She and Huey moved to Points of Pickwick in 1995 and were among the charter residents. She was a member of Pickwick Dam Ladies social group and along with Huey developed many friendships with their lake neighbors from Memphis, Jackson, and other areas.
Glenda’s first grandchild, Laura Leigh, was born to Paul and his wife Leanne on June 4, 1988 in Montgomery, Alabama, and she and Huey traveled there to experience the joy of the birth.
Her second grandchild, Jacob, was born to Leanne and Paul on Sept. 17, 1992, also in Montgomery. They again came to share the excitement with their son and his family.
She relished her moments with her grandchildren, who call her Nanny, as Glenda wanted that name as a tribute to her mother. Their lake home was a place of many happy visits and holiday gatherings for them and their family. She and Huey enjoyed fishing and boating with their grandchildren during those summers.
Glenda made a significant rededication of her life to Jesus Christ in 2006, at which time both she and Huey were baptized by their son David. They joined Sharon Baptist Church as active members.
Glenda suffered various health issues during her life, the most significant being cancer, which was diagnosed in March of this year. She had previously developed back problems which led to surgeries and resultant pain and decline over the past few years.
Her granddaughter Laura was wed to Grant Moore in June 12, 2012, in Memphis, and she was able to travel to and enjoy the happy event despite her health condition.
She moved to RiverWick Assisted Living in January 2013 and stayed for six months before returning home to Points of Pickwick. During that time at home, her first great-grandchild, Judah, was born to Laura and Grant on July 29, 2013 and became a new source of happiness. Over the next year, her health further declined, causing more pain and loss of mobility. She returned to RiverWick in July 2014. Her second great-grandson, Henry, was born June 11, 2015, and she was able to hold and love on him at a July 4 gathering at Paul and Leanne’s home. Judah and Henry were constantly on her mind and heart.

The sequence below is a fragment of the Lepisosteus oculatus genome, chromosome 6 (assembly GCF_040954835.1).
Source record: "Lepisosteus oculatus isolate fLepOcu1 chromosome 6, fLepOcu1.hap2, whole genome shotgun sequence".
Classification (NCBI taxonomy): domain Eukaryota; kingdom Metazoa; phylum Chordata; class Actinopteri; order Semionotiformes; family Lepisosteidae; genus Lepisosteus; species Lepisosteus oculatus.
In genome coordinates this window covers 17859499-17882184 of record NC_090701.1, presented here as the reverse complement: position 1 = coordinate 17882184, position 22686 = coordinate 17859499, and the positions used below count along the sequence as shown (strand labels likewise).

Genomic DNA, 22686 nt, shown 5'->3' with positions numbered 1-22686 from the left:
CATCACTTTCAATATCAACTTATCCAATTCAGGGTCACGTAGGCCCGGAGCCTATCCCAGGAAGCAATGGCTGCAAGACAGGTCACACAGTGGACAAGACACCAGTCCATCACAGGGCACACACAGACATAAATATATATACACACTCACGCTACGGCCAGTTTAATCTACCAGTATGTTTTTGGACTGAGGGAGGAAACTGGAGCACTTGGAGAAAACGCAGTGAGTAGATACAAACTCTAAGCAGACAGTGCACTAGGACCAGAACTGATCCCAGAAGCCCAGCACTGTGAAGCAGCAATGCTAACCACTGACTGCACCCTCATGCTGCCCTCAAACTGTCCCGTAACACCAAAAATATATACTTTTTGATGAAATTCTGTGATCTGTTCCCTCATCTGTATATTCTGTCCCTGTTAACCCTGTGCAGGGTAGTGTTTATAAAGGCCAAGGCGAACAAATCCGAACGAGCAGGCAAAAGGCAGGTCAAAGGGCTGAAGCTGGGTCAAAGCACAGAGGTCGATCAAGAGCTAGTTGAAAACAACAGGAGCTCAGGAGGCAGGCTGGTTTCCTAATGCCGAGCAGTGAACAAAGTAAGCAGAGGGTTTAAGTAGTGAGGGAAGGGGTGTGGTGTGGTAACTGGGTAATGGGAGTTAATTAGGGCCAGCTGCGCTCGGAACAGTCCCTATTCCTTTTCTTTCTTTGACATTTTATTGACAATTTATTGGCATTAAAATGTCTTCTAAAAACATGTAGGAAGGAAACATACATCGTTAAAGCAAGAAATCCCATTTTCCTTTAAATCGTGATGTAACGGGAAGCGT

During her last year of life, her son David became involved daily in the care of his mother, visiting her nightly to check on her, administer her insulin, and fellowship with her. He and Huey would share Sunday lunch and other meals with her. Glenda did not take chemotherapy and had much happier and fuller final months than otherwise.
Glenda is remembered by relatives and friends as an intelligent, vibrant and loving lady, who always made people smile. She was comfortable expressing her love and appreciation to those who knew her and was blessed with the gift of hospitality, always ready to make people feel welcome in her life.
Glenda’s love for others was extended through her support of Sharon Baptist Church and causes such as St. Jude Children’s Research Hospital, Horse Creek Wildlife, where she volunteered, Shriners Hospital for Children, and Sheltering Tree Ranch.
Her homegoing on Sunday, Sept. 6, came peacefully as a blessing of relief and release from her pain and advancing cancer. Her family gives God the glory for several days of grace during which they stayed at her side and expressed their love and appreciation for her incredible life of unselfish love and devotion to her family and her legacy of faith.
Services were held on Wednesday, Sept. 9, at 3 p.m., at Sharon Baptist Church in Savannah with David Alexander officiating. Burial followed in Memory Gardens at Savannah.